So you (don’t) want to be an engineer?
U.S. converted flexible packaging to reach $16.5 billion in 2011
Private labels: Silver lining ’round the dark economic cloud
Where have all the new products gone?
Security packaging features needed to curb global theft loses
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(don’t) want to be an engineer?
Many kids saying no to a career in engineering.
A Harris Interactive/American
Society for Quality (ASQ) survey released last week shows that an overwhelming 85% of children ages 8 through 17
say they are not interested in a future engineering career. With National Engineers Week only a month away (Feb. 15–21, 2009), the findings give manufacturers more to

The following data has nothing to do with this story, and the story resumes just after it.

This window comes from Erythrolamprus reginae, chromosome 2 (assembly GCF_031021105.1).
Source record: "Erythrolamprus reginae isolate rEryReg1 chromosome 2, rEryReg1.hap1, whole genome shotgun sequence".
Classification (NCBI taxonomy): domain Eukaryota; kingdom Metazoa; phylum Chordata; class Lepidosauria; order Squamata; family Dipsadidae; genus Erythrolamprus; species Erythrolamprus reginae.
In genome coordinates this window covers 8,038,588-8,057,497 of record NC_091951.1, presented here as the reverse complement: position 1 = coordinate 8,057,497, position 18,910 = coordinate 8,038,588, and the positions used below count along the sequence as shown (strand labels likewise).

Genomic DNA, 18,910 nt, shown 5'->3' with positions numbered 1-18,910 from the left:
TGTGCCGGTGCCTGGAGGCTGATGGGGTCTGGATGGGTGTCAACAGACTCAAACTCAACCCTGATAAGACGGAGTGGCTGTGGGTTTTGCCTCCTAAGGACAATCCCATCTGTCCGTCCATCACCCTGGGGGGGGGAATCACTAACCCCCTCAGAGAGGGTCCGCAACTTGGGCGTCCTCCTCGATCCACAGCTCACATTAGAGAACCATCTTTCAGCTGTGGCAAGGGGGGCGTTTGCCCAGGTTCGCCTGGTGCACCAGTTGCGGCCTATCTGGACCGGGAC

worry about as they struggle with a troubling shortage of engineers, which may
reach 70,000 by 2010 based on an estimate by the National Science Foundation.
The survey found that 44% of children aren’t interested in
engineering simply because they don’t know much about the topic. Still another
30% of respondents shied away from engineering because they prefer a more
exciting career than engineering. Finally, 21% of those kids surveyed don’t
feel confident enough in their math or science skills to perform well in engineering.
(Ironically, the largest number of kids ranked math (22%) and science (17%) as
their favorite subjects.)
The Harris/ASQ study also surveyed parents and found that
engineering isn’t a career they’re seeing their children in, either. The adult
survey found that only 20% of parents have encouraged or will encourage their
child/children to consider an engineering career. Further, the majority of
parents (97%) believe that knowledge of math and science will help their children